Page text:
For the first time in several years, the July 2 date coming up will be meaningful for Orioles fans. That is the start of a new signing period for international amateur players that can be signed when they turn 16.
After years of signing a few international players, the Orioles are now making a major commitment moving forward to tapping into talent in places like the Dominican Republic and Venezuela.
In an interview in May, executive vice president and general manager Mike Elias said this July 2 would produce the largest international signing class the Orioles have ever had.
Back in January, Elias hired Koby Perez away from the Cleveland Indians as the Orioles senior director of international scouting. Perez spent the last three years as director of Latin American scouting for the Indians and also worked for the St. Louis Cardinals and the Philadelphia Phillies.
Perez was a guest on my “Extra Innings” radio show last night on 105.7 FM the Fan in Baltimore. He provided a few more specifics on what fans can expect July 2 and in the days and weeks following that.
“Right now we should be in line to sign over 30 players,” said Perez. “We have two teams in the Dominican Summer League, which gives us a better opportunity to develop more players.
“What we try to do (this signing period) is focus on some late bloomers. Some pitchers. We are trying to get kids so young, sometimes the pitchers come on a little bit later. We were able to look at pitchers to help us put together the best class. You’ll see a lot of pitchers being signed on July 2.”
With Elias not hired until November and then Perez in January, a lot of the biggest name international prospects had already agreed to sign with other teams before they got hired. The players can come to agreements with teams before July 2 but not officially sign until that date. Then the signing period runs through the middle of June the following year, in this case 2020.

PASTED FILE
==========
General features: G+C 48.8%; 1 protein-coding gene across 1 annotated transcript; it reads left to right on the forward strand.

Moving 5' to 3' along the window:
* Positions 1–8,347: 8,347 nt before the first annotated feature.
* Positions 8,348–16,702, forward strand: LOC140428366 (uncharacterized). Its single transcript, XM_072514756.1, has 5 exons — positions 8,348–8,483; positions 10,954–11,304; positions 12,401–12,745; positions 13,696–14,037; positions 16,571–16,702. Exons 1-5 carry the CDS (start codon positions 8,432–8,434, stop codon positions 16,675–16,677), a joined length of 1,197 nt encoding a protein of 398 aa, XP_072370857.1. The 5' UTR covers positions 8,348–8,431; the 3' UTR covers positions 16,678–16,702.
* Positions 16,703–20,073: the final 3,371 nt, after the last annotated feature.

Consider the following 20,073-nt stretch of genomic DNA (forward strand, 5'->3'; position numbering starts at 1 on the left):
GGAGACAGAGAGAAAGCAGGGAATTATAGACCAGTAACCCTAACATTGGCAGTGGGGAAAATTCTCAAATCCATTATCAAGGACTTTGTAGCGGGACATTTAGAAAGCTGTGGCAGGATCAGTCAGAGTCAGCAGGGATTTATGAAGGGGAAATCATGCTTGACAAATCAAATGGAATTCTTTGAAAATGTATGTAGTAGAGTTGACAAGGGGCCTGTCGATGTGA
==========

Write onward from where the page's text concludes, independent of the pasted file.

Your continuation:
“Scouting in international starts much earlier than the July 2 date. So a lot of teams have been working multiple years toward this coming date. We got a late jump getting in here in January. But we’ve done well with the timing that was given to us. We will spread the money around in July to try and put together the best group that we can,” Perez said.
Perez said the late start they got and not having a full field, so to speak, of players to try and sign, led him to come to agreements with more pitchers for this coming signing period.
“I think we were fortunate to find some talent that I think was passed over a bit at earlier ages. Pitching is where it happens a lot that kids start coming on later. Not every kid at 14 years old can throw 88, 89 mph. But, you know, when you wait a little longer, now they start coming on and I think that is what we needed to take advantage of this period.”
And yep, that is right, 14 years old. If you are going to sign international amateur players as young as age 16, you have to start scouting them and getting to know them for a couple of years before that.
“We try to start identifying players when they are 13, 14 years old,” he said. “We like to know who they are, meet their families and watch them as much as we can to try and make the best decisions possible. The sooner we know about the player, the more information we can get. If we’re signing them at 16, most of the time we are scouting them at 14 years old. It’s not easy to project even an 18-year-old. The most important thing in looking at these kids is are they getting better?”
So just how do they find these players?
“What we are trying to do here is hire good people (scouts) on the ground. Once you have the guy on the ground, he’ll get the information in his area. Area scouts are so important in the domestic draft and international. The area guys will get us in the house and the data we are looking for and the background information we are looking for to make the best decisions. That along with contacts in different countries and different parts of countries, you know people who give you the inside scoop so to say.”
So Perez is not starting completely from scratch here. But the O’s have to gain ground at a time when international talent makes up about 30 percent of the average MLB clubhouse. The O’s already have some international talent on the farm they like such as pitchers Alex Wells and Ofelky Peralta and infielder Jomar Reyes. But he is starting almost from square one. That makes it exciting for Perez to be with the Orioles to build up the international effort.
“It’s real exciting. It’s an exciting time having the backing of Mike, our general manager is amazing. He’s on board with us and giving us the opportunity to sign as much talent as we can. We can compete with other teams on a fair ground. We are going to do our best to get the best players we can. I’m confident that the Orioles will be in the front of the international players here in some years to come. It takes time. Down the line you’ll start seeing the difference,” he said.
The Orioles are expected to be in a group of teams with a pool amount of just over $6.4 million starting on July 2. Click here for more on that.
Elias recently tweeted this picture to express his excitement about the upcoming July 2 date.